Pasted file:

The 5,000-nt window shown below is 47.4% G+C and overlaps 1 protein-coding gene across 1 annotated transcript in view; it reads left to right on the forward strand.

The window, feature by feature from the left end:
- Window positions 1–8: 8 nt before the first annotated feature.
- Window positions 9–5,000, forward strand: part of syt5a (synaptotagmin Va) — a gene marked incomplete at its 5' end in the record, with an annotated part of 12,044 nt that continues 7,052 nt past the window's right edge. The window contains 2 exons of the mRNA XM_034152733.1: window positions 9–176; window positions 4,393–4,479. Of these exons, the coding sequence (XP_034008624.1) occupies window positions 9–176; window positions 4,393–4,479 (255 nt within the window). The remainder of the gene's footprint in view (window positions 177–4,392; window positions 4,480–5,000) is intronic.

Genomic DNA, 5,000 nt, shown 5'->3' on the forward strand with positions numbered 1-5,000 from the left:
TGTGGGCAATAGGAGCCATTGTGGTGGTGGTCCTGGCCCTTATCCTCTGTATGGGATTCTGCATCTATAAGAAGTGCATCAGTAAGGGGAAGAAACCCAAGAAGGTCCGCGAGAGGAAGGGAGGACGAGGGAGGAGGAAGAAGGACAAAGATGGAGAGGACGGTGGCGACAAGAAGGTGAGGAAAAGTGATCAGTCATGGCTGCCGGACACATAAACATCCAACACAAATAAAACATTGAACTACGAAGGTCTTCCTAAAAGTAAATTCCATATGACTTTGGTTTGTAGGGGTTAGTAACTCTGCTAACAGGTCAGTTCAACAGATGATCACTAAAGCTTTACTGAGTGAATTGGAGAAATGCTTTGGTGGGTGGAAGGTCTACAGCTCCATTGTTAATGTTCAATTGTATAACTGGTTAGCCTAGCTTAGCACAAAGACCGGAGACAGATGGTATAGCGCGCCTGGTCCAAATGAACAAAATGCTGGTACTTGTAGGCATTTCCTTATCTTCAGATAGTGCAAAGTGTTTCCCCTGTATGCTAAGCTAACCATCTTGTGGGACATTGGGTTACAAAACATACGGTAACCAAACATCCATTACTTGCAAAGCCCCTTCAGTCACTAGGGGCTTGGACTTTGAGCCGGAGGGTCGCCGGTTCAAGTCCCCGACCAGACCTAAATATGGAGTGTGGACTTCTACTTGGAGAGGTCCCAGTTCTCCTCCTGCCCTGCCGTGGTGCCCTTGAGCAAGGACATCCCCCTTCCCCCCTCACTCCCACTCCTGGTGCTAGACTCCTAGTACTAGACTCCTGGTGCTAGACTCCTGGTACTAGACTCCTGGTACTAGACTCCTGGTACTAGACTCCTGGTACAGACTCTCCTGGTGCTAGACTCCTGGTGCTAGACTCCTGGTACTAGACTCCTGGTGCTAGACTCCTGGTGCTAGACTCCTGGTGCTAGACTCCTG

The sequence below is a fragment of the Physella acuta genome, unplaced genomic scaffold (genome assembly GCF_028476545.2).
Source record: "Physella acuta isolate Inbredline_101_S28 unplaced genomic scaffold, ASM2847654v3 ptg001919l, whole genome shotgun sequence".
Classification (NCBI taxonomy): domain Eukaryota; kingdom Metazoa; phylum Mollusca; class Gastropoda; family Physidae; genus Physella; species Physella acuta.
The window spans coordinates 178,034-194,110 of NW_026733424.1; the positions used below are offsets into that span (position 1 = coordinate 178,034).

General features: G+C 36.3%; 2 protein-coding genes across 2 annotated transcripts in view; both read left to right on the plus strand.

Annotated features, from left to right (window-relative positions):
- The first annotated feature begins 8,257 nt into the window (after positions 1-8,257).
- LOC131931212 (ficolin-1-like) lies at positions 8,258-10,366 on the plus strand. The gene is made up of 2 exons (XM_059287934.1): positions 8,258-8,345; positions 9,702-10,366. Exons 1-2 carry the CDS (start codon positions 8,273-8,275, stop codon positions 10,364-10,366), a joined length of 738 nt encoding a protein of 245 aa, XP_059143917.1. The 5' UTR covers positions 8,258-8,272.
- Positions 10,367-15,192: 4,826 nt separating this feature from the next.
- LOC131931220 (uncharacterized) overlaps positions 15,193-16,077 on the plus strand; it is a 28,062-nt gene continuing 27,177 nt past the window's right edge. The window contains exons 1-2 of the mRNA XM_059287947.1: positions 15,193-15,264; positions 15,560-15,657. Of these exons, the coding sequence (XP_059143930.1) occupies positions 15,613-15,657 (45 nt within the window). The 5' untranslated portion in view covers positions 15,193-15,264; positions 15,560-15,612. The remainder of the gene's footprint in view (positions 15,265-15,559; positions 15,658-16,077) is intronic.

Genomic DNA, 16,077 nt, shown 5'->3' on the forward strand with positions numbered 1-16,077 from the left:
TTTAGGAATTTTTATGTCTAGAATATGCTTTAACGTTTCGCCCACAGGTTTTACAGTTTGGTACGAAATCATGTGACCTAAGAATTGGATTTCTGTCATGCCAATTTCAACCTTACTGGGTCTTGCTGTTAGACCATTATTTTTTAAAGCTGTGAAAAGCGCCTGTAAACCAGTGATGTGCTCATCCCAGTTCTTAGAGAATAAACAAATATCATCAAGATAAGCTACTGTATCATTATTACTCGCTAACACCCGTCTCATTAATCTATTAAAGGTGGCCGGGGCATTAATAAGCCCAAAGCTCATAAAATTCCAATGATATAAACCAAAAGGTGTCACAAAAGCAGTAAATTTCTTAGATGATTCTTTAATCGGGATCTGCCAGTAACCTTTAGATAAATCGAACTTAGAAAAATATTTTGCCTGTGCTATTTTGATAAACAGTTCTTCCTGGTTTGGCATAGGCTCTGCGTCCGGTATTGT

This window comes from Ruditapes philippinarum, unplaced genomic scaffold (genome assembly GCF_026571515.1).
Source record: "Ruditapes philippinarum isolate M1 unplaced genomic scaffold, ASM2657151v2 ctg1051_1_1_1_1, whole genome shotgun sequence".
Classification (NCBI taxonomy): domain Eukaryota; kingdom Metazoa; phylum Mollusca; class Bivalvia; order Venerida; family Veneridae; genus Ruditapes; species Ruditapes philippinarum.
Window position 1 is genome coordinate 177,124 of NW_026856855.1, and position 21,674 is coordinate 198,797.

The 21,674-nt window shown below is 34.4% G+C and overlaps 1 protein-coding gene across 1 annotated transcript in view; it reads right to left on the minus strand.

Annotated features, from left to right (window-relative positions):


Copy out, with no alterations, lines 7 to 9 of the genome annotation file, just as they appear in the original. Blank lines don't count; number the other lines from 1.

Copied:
The sequence below is a fragment of the Physella acuta genome, unplaced genomic scaffold (genome assembly GCF_028476545.2).
Source record: "Physella acuta isolate Inbredline_101_S28 unplaced genomic scaffold, ASM2847654v3 ptg001919l, whole genome shotgun sequence".
Classification (NCBI taxonomy): domain Eukaryota; kingdom Metazoa; phylum Mollusca; class Gastropoda; family Physidae; genus Physella; species Physella acuta.